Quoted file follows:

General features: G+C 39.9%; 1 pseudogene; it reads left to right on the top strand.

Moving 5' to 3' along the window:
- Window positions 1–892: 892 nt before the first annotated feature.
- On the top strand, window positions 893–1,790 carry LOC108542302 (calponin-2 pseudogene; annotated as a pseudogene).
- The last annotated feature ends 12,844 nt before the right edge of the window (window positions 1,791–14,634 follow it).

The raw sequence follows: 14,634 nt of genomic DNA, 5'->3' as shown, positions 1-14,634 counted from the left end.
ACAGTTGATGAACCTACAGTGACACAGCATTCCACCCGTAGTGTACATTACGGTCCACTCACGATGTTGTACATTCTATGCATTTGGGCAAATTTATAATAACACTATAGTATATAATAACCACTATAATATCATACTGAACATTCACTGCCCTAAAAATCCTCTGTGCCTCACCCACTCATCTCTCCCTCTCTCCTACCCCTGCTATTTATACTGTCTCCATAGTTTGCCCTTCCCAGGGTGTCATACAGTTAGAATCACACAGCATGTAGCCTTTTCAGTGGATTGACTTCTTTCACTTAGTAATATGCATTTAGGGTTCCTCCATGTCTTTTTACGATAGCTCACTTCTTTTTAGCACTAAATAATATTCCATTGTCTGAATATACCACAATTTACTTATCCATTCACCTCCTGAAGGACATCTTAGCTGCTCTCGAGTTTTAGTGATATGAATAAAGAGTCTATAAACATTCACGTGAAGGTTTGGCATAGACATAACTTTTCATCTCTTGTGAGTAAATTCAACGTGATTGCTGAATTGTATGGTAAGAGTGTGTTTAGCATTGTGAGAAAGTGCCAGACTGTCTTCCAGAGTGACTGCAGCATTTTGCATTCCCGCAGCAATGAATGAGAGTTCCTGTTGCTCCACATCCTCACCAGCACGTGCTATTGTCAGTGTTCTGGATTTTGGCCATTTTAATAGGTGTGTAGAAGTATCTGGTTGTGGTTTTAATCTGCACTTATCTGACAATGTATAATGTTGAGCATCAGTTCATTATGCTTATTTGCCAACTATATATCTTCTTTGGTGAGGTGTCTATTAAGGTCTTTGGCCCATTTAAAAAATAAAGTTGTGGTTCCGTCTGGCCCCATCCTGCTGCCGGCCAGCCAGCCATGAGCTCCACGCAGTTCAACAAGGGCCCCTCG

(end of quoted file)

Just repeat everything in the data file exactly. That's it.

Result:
General features: G+C 39.9%; 1 pseudogene; it reads left to right on the top strand.

Moving 5' to 3' along the window:
- Window positions 1–892: 892 nt before the first annotated feature.
- On the top strand, window positions 893–1,790 carry LOC108542302 (calponin-2 pseudogene; annotated as a pseudogene).
- The last annotated feature ends 12,844 nt before the right edge of the window (window positions 1,791–14,634 follow it).

The raw sequence follows: 14,634 nt of genomic DNA, 5'->3' as shown, positions 1-14,634 counted from the left end.
ACAGTTGATGAACCTACAGTGACACAGCATTCCACCCGTAGTGTACATTACGGTCCACTCACGATGTTGTACATTCTATGCATTTGGGCAAATTTATAATAACACTATAGTATATAATAACCACTATAATATCATACTGAACATTCACTGCCCTAAAAATCCTCTGTGCCTCACCCACTCATCTCTCCCTCTCTCCTACCCCTGCTATTTATACTGTCTCCATAGTTTGCCCTTCCCAGGGTGTCATACAGTTAGAATCACACAGCATGTAGCCTTTTCAGTGGATTGACTTCTTTCACTTAGTAATATGCATTTAGGGTTCCTCCATGTCTTTTTACGATAGCTCACTTCTTTTTAGCACTAAATAATATTCCATTGTCTGAATATACCACAATTTACTTATCCATTCACCTCCTGAAGGACATCTTAGCTGCTCTCGAGTTTTAGTGATATGAATAAAGAGTCTATAAACATTCACGTGAAGGTTTGGCATAGACATAACTTTTCATCTCTTGTGAGTAAATTCAACGTGATTGCTGAATTGTATGGTAAGAGTGTGTTTAGCATTGTGAGAAAGTGCCAGACTGTCTTCCAGAGTGACTGCAGCATTTTGCATTCCCGCAGCAATGAATGAGAGTTCCTGTTGCTCCACATCCTCACCAGCACGTGCTATTGTCAGTGTTCTGGATTTTGGCCATTTTAATAGGTGTGTAGAAGTATCTGGTTGTGGTTTTAATCTGCACTTATCTGACAATGTATAATGTTGAGCATCAGTTCATTATGCTTATTTGCCAACTATATATCTTCTTTGGTGAGGTGTCTATTAAGGTCTTTGGCCCATTTAAAAAATAAAGTTGTGGTTCCGTCTGGCCCCATCCTGCTGCCGGCCAGCCAGCCATGAGCTCCACGCAGTTCAACAAGGGCCCCTCG